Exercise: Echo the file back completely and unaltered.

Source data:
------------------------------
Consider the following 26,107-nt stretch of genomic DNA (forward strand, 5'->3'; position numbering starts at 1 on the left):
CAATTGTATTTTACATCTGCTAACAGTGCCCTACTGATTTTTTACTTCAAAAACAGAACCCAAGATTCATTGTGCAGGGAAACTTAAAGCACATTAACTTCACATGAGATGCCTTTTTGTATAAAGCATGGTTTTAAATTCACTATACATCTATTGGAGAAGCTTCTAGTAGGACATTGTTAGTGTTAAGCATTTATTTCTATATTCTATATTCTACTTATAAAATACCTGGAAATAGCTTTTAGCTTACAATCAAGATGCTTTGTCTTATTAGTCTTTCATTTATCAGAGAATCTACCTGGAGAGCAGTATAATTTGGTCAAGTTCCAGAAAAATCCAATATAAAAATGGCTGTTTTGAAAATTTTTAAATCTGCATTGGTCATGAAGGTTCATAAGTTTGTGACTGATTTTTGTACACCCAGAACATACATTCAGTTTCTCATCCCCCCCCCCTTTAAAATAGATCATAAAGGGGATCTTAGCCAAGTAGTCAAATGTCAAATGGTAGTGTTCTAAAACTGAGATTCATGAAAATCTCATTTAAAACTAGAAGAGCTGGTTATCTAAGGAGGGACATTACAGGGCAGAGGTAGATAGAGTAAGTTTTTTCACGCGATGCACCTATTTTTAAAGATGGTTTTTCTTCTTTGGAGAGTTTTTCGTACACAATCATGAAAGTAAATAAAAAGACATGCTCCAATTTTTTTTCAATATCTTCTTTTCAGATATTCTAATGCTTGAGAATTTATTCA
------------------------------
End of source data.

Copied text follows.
Consider the following 26,107-nt stretch of genomic DNA (forward strand, 5'->3'; position numbering starts at 1 on the left):
CAATTGTATTTTACATCTGCTAACAGTGCCCTACTGATTTTTTACTTCAAAAACAGAACCCAAGATTCATTGTGCAGGGAAACTTAAAGCACATTAACTTCACATGAGATGCCTTTTTGTATAAAGCATGGTTTTAAATTCACTATACATCTATTGGAGAAGCTTCTAGTAGGACATTGTTAGTGTTAAGCATTTATTTCTATATTCTATATTCTACTTATAAAATACCTGGAAATAGCTTTTAGCTTACAATCAAGATGCTTTGTCTTATTAGTCTTTCATTTATCAGAGAATCTACCTGGAGAGCAGTATAATTTGGTCAAGTTCCAGAAAAATCCAATATAAAAATGGCTGTTTTGAAAATTTTTAAATCTGCATTGGTCATGAAGGTTCATAAGTTTGTGACTGATTTTTGTACACCCAGAACATACATTCAGTTTCTCATCCCCCCCCCCTTTAAAATAGATCATAAAGGGGATCTTAGCCAAGTAGTCAAATGTCAAATGGTAGTGTTCTAAAACTGAGATTCATGAAAATCTCATTTAAAACTAGAAGAGCTGGTTATCTAAGGAGGGACATTACAGGGCAGAGGTAGATAGAGTAAGTTTTTTCACGCGATGCACCTATTTTTAAAGATGGTTTTTCTTCTTTGGAGAGTTTTTCGTACACAATCATGAAAGTAAATAAAAAGACATGCTCCAATTTTTTTTCAATATCTTCTTTTCAGATATTCTAATGCTTGAGAATTTATTCA